Impact of visual impairment on the lives of young adults in the Netherlands: a concept-mapping approach

Ellen Bernadette Maria Elsman, Gerardus Hermanus Maria Bartholomeus van Rens, Ruth Marie Antoinette van Nispen

Research output: Contribution to journalArticleAcademicpeer-review

16 Citations (Scopus)


Purpose: While the impact of visual impairments on specific aspects of young adults’ lives is well recognised, a systematic understanding of its impact on all life aspects is lacking. This study aims to provide an overview of life aspects affected by visual impairment in young adults (aged 18–25 years) using a concept-mapping approach. Method: Visually impaired young adults (n = 22) and rehabilitation professionals (n = 16) participated in online concept-mapping workshops (brainstorm procedure), to explore how having a visual impairment influences the lives of young adults. Statements were categorised based on similarity and importance. Using multidimensional scaling, concept maps were produced and interpreted. Results: A total of 59 and 260 statements were generated by young adults and professionals, respectively, resulting in 99 individual statements after checking and deduplication. The combined concept map revealed 11 clusters: work, study, information and regulations, social skills, living independently, computer, social relationships, sport and activities, mobility, leisure time, and hobby. Conclusions: The concept maps provided useful insight into activities influenced by visual impairments in young adults, which can be used by rehabilitation centres to improve their services. This might help in goal setting, rehabilitation referral and successful transition to adult life, ultimately increasing participation and quality of life. Implications for rehabilitation Having a visual impairment affects various life-aspects related to participation, including activities related to work, study, social skills and relationships, activities of daily living, leisure time and mobility. Concept-mapping helped to identify the life aspects affected by low vision, and quantify these aspects in terms of importance according to young adults and low vision rehabilitation professionals. Low vision rehabilitation centres should focus on all life aspects found in this study when identifying the needs of young adults, as this might aid goal setting and rehabilitation referral, ultimately leading to more successful transitions, better participation and quality of life.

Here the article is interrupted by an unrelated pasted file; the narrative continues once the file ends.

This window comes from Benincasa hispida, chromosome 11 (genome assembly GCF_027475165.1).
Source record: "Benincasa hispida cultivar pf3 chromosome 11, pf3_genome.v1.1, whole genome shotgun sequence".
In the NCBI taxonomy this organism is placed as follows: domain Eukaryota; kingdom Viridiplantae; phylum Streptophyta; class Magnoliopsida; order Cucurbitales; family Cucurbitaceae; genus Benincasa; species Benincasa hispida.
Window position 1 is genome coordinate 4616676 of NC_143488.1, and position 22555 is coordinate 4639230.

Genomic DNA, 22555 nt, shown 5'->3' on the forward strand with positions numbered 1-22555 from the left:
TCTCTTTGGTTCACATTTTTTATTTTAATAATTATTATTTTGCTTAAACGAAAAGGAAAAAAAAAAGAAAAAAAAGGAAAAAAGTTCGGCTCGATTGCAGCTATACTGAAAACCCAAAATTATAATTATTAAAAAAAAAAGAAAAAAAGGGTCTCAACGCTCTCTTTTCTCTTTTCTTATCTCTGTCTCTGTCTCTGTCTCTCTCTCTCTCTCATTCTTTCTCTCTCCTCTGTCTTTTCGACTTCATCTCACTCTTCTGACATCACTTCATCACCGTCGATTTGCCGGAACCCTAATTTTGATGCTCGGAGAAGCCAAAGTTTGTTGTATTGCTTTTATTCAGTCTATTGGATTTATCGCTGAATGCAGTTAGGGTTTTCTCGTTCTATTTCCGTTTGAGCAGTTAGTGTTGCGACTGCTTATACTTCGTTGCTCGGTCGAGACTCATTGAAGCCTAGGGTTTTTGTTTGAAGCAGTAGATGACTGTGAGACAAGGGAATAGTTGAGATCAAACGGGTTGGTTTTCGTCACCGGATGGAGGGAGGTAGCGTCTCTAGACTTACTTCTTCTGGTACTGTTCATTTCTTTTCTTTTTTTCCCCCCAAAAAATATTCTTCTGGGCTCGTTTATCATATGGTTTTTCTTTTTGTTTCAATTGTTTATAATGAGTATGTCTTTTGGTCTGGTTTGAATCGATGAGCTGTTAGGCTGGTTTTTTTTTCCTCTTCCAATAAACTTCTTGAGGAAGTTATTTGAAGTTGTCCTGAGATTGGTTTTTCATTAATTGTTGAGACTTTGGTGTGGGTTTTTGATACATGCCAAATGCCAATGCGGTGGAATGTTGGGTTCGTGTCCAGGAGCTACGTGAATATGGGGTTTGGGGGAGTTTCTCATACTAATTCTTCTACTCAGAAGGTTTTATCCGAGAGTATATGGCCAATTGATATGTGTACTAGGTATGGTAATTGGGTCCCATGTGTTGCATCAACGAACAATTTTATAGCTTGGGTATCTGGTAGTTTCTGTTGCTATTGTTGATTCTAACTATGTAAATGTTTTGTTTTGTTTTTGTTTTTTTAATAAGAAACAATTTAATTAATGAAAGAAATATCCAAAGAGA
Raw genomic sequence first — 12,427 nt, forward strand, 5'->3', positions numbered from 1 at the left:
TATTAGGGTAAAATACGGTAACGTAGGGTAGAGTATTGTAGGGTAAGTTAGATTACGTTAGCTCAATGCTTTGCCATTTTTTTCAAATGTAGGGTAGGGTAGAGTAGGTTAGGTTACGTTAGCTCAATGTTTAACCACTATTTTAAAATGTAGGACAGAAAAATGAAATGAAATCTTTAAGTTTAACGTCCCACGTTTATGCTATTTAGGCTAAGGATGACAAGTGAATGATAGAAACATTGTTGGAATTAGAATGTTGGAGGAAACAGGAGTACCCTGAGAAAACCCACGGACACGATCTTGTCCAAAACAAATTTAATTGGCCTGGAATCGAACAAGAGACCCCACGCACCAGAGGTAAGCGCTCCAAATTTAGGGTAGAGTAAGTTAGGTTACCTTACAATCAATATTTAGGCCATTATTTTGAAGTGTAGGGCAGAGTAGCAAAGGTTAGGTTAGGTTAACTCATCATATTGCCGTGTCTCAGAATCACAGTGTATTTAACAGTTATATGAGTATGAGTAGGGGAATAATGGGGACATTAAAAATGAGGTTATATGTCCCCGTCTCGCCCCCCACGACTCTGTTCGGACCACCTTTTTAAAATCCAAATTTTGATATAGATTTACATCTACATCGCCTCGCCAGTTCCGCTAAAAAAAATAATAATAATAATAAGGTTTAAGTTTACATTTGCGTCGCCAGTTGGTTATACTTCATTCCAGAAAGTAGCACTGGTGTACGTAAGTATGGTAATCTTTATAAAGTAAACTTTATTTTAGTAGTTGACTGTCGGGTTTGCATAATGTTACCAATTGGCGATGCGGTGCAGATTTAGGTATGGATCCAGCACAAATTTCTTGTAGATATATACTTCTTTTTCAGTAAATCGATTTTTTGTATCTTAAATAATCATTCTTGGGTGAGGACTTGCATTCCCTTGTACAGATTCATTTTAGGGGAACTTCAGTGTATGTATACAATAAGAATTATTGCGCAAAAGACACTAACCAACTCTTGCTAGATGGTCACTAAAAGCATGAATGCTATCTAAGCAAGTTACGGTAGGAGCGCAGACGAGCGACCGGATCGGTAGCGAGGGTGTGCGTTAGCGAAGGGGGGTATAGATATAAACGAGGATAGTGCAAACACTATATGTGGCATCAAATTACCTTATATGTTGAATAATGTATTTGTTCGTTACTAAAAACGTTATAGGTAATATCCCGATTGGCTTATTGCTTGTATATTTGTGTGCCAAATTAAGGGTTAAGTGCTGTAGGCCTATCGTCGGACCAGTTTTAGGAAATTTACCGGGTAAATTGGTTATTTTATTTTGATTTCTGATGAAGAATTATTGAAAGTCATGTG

Original languageEnglish
Pages (from-to)2607-2618
Number of pages12
JournalDisability and rehabilitation
Issue number26
Publication statusPublished - 18 Dec 2017


  • Visual impairment
  • concept-mapping
  • participation
  • quality of life
  • rehabilitation
  • young adults

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